Archive for the ‘illinois’ Tag

Eads Bridge, St. Louis

Historically one of the major crossroads of America, the city of St. Louis holds a vast number of architectural treasures from the post Civil War period until the 1960s. The Eads Bridge, still one of the major crossings of the Mississippi River, was one of the major engineering feats of 19th century United States, along with other superlatives like the transcontinental railroad, the Erie Canal, and the Brooklyn Bridge.

The bridge is located at a narrow point between downtown and East St. Louis, Illinois, and was built after a protracted battle against steamboat operators, during the aftermath of the disastrous Civil War. Construction began in 1867 and was completed eight years later, in 1874. It was the first major steel bridge built, and pneumatic caissons were used for the first time (at a major human cost). 141 years later, the bridge is still in use, with MetroLink trains on the lower level, and a refurbished deck hosting automobile, bike, and pedestrian traffic.

Aesthetically, the bridge is a balance of the delicate and muscular, with heavy stonework on the ends, and a dense network of steel in the three arches.

Detail of steelwork and west anchorage.

Detail of steelwork and west anchorage.

Eads Bridge, looking east from Laclede's Landing.

Eads Bridge, looking east from Laclede’s Landing.

Bruce Goff’s Chicago

Bruce Goff was one prodigious fellow, with a very long career and a wholly original style that could be seen as a deeply personal interpretation of the Prairie School. He spent part of his career in Chicago, and there’s a memorial for him in Graceland Cemetery. He also designed two houses in Chicago, one a radical remodeling of a 19th century structure, the other a rather unusual not-quite-mid-century Modern house on the fringes of the city. Here’s my little tour of the two structures, on a frigid winter day in the city.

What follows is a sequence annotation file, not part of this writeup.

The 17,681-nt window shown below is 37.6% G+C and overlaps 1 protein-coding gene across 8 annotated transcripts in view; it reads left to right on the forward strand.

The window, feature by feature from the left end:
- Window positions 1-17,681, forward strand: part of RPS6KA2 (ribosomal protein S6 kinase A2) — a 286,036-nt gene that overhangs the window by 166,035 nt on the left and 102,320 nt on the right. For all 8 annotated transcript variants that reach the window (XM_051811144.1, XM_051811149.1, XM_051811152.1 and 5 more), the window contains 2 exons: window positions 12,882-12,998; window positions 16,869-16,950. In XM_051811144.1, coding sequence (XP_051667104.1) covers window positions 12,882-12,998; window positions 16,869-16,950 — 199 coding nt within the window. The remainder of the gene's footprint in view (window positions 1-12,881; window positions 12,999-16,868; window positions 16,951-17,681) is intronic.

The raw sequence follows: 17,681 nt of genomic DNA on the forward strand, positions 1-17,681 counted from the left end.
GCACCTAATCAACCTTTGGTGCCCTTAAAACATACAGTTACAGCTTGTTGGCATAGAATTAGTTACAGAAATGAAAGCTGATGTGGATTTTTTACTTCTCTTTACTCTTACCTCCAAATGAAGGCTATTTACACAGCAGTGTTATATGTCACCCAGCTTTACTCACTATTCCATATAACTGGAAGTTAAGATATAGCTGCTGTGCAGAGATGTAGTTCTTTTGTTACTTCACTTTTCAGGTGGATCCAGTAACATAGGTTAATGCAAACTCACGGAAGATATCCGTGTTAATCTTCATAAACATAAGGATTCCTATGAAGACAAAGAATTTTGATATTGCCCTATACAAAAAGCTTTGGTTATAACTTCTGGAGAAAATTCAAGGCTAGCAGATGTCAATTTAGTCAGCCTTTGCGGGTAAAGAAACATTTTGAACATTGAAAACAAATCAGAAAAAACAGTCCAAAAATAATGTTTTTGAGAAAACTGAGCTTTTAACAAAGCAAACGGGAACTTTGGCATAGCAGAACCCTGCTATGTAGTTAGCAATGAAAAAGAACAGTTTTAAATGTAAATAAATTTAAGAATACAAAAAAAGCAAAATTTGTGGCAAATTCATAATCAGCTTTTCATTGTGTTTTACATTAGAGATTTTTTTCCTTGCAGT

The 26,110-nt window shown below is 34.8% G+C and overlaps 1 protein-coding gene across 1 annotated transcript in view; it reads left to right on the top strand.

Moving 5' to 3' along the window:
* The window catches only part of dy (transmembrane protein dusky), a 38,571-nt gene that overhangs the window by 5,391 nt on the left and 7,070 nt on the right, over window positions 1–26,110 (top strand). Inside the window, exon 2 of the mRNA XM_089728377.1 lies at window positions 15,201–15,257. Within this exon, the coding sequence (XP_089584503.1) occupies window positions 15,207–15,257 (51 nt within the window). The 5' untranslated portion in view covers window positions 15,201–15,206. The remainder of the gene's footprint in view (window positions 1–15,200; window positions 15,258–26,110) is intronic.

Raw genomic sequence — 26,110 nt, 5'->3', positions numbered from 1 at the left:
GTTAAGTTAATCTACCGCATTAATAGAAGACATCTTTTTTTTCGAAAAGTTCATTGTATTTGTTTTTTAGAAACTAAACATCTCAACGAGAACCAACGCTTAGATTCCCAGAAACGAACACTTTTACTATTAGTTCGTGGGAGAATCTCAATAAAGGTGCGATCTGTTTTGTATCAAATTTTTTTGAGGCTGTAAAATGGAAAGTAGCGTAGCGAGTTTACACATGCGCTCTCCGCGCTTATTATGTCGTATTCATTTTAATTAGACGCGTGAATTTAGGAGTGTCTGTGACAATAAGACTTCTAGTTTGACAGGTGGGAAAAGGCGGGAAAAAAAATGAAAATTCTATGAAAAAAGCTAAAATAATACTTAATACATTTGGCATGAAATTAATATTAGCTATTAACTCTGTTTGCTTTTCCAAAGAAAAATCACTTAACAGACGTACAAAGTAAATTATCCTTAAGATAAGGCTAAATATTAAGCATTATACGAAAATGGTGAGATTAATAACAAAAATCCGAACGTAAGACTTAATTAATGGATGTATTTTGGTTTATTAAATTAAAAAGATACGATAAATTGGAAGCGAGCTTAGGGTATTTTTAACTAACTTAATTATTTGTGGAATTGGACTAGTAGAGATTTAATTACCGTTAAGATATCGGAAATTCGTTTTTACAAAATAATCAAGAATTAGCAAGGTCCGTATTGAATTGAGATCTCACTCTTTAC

The Bachman House is a remodeling, completed in 1948, where Goff took a 19th century house, gutted it, and replaced it with a Space Age, corrugated metal facade. He also redid the brick in a style reminiscent of the tail fin on cars of the 1950s, flaring out, with an asymmetric brick front. How about that? Despite this rather wild facade, Goff’s house designs were also known for being practical and livable.

Bachman House

Bachman House

Tail fins and corrugated metal

Tail fins and corrugated metal

Way further afield, in the far northwest corner of Chicago, is the Turzak House from 1938, which resembles a distant Prairie School relative, enhanced with more asymmetry and all sorts of fun touches. It’s got an entry with brick on one side and wood or metal on the other. The canopy is sloped, and so is the railing on the balcony, which fools the viewer’s perspective. There’s definitely more than meets the eye in these houses.

Turzak House, Chicago

Turzak House, Chicago

His stuff in Oklahoma is way out there, figuratively speaking, and I’ll have to check them out someday.


Adler and Sullivan, the Chicago residences

A number of these are Chicago landmarks, as they should be. By and large, these are early structures of Adler and Sullivan, all except the Charnley House completed by 1886, intended mostly for their middle- and upper middle-class clientele. They are simpler structures than their larger commissions, and much of the detail is in the interiors, with beautifully decorated stairways, stencilwork, balustrades, newel posts, and the like. From the exterior, the majority come across as being conservative, even severe. These days, they’re quite rare, with only a handful remaining in Chicago. Up until the mid-20th century, a large number of them stood in and around Bronzeville, before much of the area was razed in the name of urban renewal. Here’s a tour of the structures, four of them on the North Side and two on the South Side.